JPMorgan Chase will pay $166 million to settle charges that it engaged in illegal debt collection activities for years, and must adhere to strict new debt collection rules, state and federal authorities announced Wednesday. The bank will also refund at least $50 million to consumers and agree to permanently end collection activities on more than half a million accounts.
The Consumer Financial Protection Bureau and 47 state attorneys general joined in the enforcement action, which says Chase systematically broke collection rules from 2009-2013.
“Chase engaged in shoddy and illegal practices that disrupted the lives of 500,000 people,” said Illinois Attorney General Lisa Madigan.
The allegations include robosigning court documents when the bank was in the midst of jamming courtrooms with debt collection cases — 100,000 alone in California courts, according to a lawsuit filed in 2013 by California Attorney General Kamala Harris
“Chase filed more than 528,000 debt collections lawsuits against consumers and provided more than 150,000 sworn statements to debt buyers for their collections lawsuits against consumers, often using robosigned documents. In doing so, Chase systematically failed to prepare, review, and execute truthful statements as required by law,” the CFPB said.
Chase is also accused of collecting on so-called zombie debts — accounts that were either already settled or too old to collect on. (You can see what your state’s statute of limitations is on this map.)
“Chase sold faulty and false debts to third-party collectors, including accounts with unlawfully obtained judgments, inaccurate balances, and paid-off balances,” the CFPB alleges. “Chase also sold debts that were owed by deceased borrowers.”
Chase to Refund Overpayments Plus 25%
In a statement, Chase called the activities described in the enforcement action “legacy issues.”
“(The action) covers issues from several years ago for a small percentage of credit card credit card customers who defaulted on their credit card debt,” Chase said. “We are pleased to resolve these legacy issues and are working to complete our remediation of affected credit card customers.”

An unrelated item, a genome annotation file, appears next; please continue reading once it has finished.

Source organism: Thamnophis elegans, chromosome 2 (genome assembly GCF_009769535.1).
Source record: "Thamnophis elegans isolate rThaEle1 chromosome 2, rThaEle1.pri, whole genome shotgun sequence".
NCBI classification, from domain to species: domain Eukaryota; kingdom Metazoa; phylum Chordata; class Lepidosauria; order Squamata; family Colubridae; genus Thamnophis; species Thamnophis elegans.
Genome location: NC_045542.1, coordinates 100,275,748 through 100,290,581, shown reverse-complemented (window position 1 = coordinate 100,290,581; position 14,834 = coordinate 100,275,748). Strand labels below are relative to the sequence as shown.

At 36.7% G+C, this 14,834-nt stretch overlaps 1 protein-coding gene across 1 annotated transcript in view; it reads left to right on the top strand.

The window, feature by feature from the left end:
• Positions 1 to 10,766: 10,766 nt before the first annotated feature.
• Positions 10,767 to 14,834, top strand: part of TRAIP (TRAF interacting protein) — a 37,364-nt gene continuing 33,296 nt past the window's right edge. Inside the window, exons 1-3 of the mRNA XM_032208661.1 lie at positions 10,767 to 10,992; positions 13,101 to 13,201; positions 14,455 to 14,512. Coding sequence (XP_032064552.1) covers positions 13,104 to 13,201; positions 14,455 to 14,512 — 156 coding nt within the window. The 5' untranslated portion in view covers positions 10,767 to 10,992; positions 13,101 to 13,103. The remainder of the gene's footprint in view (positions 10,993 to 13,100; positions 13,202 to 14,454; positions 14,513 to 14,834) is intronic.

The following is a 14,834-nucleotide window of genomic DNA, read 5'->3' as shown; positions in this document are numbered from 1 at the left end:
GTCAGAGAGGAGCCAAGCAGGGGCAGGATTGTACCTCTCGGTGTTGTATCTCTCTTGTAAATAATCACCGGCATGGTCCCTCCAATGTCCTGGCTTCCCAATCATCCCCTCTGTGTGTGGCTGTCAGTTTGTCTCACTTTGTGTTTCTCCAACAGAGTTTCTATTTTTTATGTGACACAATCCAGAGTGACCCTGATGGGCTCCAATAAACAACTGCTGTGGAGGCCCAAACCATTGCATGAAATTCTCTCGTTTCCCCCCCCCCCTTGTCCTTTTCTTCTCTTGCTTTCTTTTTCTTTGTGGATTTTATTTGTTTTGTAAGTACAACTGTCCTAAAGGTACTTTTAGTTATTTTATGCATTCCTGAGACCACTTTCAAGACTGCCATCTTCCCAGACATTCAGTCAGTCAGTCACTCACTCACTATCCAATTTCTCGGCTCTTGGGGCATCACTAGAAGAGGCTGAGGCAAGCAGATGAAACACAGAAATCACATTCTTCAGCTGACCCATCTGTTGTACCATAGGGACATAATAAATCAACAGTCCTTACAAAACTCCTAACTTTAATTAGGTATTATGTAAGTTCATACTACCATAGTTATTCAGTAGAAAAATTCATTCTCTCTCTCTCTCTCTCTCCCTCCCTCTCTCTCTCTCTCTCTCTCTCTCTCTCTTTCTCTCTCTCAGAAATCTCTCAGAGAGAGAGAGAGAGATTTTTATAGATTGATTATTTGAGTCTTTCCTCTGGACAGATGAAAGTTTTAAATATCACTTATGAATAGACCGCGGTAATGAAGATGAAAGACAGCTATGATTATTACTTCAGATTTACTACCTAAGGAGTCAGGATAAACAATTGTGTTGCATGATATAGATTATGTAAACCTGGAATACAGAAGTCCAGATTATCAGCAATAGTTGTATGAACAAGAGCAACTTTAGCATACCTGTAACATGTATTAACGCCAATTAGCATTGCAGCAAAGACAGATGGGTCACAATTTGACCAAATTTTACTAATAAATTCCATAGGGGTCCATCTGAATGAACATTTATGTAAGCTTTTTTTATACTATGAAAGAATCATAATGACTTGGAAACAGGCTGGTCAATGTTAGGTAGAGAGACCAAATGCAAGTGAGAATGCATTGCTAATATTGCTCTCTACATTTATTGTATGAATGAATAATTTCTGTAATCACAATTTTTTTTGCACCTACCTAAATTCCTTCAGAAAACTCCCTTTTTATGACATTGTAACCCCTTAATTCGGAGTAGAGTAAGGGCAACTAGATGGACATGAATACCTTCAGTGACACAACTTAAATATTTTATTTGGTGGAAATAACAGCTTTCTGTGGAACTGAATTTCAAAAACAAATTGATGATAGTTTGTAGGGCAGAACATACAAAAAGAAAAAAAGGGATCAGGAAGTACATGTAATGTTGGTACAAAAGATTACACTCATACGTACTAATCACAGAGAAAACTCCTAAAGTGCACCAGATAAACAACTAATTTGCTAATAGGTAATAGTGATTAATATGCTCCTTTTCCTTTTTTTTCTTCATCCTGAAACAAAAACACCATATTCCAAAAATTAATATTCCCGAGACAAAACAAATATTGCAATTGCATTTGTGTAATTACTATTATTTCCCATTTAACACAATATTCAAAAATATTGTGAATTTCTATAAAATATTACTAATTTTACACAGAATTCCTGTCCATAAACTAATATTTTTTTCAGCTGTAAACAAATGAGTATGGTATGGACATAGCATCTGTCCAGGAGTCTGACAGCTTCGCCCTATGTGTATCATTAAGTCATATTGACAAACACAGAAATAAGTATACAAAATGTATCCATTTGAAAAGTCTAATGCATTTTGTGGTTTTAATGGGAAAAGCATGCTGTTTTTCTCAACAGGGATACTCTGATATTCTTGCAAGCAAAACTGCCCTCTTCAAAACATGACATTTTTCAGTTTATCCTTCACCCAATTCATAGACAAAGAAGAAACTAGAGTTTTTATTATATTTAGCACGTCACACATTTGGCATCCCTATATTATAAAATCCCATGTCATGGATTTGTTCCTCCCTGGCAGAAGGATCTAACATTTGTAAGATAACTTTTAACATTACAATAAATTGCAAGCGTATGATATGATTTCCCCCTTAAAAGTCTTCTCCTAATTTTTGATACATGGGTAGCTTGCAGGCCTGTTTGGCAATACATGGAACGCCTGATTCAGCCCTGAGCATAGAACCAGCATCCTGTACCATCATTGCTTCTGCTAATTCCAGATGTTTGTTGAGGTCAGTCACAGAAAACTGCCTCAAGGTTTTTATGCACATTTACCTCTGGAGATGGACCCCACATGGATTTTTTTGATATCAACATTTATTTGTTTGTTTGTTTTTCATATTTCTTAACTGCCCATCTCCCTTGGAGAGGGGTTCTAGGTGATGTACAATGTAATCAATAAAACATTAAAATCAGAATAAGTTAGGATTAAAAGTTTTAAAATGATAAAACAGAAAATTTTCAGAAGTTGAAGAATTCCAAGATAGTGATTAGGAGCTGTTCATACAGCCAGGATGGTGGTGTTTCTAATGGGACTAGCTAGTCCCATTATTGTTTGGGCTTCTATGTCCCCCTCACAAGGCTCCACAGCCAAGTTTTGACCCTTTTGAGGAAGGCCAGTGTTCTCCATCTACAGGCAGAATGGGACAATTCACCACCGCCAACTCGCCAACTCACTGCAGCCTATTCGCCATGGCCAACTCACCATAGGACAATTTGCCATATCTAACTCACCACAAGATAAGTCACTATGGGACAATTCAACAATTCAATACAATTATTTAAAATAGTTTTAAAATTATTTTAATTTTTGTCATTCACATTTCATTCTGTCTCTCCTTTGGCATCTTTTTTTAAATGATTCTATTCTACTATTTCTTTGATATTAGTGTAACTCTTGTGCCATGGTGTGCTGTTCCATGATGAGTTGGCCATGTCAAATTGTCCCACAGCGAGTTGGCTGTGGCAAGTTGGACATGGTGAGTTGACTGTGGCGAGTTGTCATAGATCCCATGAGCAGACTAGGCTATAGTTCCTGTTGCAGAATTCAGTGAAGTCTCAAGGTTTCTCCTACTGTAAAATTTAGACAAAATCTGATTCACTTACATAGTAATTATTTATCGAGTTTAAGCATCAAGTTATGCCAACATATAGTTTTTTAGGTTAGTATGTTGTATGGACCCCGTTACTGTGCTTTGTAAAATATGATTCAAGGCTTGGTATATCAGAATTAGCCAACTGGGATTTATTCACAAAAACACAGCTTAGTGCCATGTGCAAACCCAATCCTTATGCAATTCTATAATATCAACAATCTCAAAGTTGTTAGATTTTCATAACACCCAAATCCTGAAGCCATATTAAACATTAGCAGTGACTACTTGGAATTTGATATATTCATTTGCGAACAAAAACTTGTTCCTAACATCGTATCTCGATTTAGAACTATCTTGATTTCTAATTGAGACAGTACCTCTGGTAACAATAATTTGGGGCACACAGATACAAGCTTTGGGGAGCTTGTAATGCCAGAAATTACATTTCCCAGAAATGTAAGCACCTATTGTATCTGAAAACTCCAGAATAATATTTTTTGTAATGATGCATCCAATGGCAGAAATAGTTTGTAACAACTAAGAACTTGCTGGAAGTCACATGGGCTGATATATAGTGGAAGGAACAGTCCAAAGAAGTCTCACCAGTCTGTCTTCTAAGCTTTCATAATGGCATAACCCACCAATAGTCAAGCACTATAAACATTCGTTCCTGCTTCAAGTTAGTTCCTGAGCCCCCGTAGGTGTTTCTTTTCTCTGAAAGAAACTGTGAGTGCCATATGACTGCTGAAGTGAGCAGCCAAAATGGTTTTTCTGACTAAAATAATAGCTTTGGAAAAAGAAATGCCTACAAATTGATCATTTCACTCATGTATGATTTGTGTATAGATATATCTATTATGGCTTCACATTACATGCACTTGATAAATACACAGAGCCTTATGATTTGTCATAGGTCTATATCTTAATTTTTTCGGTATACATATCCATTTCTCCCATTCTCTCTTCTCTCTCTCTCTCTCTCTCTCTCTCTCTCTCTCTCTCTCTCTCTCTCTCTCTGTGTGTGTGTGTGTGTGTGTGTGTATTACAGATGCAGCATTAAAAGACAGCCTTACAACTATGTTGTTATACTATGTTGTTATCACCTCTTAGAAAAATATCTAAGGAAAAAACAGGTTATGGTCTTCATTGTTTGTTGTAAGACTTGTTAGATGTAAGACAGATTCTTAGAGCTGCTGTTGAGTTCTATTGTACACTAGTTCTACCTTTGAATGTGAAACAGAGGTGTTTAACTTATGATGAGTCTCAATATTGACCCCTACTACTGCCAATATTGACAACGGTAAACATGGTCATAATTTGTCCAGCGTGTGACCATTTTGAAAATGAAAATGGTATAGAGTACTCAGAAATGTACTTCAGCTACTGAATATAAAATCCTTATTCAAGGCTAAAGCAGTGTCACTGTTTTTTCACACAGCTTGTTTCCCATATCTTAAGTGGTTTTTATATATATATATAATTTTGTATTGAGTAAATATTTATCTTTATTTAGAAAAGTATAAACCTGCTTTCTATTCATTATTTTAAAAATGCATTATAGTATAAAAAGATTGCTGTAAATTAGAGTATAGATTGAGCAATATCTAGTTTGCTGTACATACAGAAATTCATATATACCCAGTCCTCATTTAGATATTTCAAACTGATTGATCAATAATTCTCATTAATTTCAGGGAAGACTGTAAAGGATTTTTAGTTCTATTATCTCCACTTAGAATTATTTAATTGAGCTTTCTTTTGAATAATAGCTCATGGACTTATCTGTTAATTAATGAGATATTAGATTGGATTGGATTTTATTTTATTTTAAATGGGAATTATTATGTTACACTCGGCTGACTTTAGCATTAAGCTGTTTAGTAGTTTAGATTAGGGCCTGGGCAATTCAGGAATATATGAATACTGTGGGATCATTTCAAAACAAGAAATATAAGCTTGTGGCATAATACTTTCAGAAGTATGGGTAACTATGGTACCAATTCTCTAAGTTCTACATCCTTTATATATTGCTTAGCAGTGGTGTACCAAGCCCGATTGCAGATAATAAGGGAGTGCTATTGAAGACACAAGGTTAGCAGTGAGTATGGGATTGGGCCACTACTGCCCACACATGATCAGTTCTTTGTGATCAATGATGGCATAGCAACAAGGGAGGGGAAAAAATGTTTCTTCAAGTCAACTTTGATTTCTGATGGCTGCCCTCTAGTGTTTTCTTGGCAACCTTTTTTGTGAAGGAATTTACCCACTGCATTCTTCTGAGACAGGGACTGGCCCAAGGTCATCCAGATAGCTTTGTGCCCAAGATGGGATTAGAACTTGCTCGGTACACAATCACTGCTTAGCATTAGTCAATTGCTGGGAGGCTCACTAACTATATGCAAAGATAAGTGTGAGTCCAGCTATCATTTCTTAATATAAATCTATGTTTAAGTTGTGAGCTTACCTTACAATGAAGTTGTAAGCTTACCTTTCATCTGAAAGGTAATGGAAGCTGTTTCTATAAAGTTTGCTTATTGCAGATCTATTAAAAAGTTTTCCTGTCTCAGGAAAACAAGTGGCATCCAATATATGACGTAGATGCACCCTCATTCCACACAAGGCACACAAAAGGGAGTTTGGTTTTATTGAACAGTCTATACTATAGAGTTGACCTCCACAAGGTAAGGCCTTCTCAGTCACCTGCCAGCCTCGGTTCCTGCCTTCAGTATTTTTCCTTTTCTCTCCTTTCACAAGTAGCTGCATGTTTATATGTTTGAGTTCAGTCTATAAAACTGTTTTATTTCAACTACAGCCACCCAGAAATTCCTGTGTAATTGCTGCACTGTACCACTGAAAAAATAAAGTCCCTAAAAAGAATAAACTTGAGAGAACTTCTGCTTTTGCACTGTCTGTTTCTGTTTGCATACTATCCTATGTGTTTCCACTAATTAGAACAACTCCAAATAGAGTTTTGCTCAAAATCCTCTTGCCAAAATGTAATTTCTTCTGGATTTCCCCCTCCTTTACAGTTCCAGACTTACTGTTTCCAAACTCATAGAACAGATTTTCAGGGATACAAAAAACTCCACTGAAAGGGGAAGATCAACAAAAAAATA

To settle the case, Chase will refund consumers who were sued between Jan. 1, 2009, and June 30, 2014, for amounts paid above what the consumer owed when the debt was referred for litigation, plus 25% of the excess amount paid.
The settlement also puts a series of new rules in place governing how Chase can attempt to collect debts in the future. While the rules will apply only to Chase, Madigan said they should serve as an example for all banks and debt collectors.
“They should be used as a template to reform the entire debt collection industry,” she said.
The rules include: Chase must prohibit its debt buyers from reselling accounts to other debt buyers; it must confirm debts before they are sold to debt buyers; and prior to selling debts, Chase must provide account-level documentation to debt buyers confirming that the debts are accurate and enforceable.
The settlement amount includes a $30 million civil penalty paid to the CFPB, a $30 million civil penalty paid to the Office of the Comptroller of the Currency on a related matter, and $106 million in payments to states.
“We will continue to be vigilant in taking action against deceptive debt sales and collections practices that exploit consumers,” said CFPB Director Richard Cordray.
If you’re worried you have a debt in collection or a “zombie debt” like some Chase customers experienced, you can get your free annual credit reports at AnnualCreditReport.com to check for negative information that could be affecting your credit score. You can also check your credit scores for free every month on Credit.com.
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This article originally appeared on Credit.com.
This article by Bob Sullivan was distributed by the Personal Finance Syndication Network.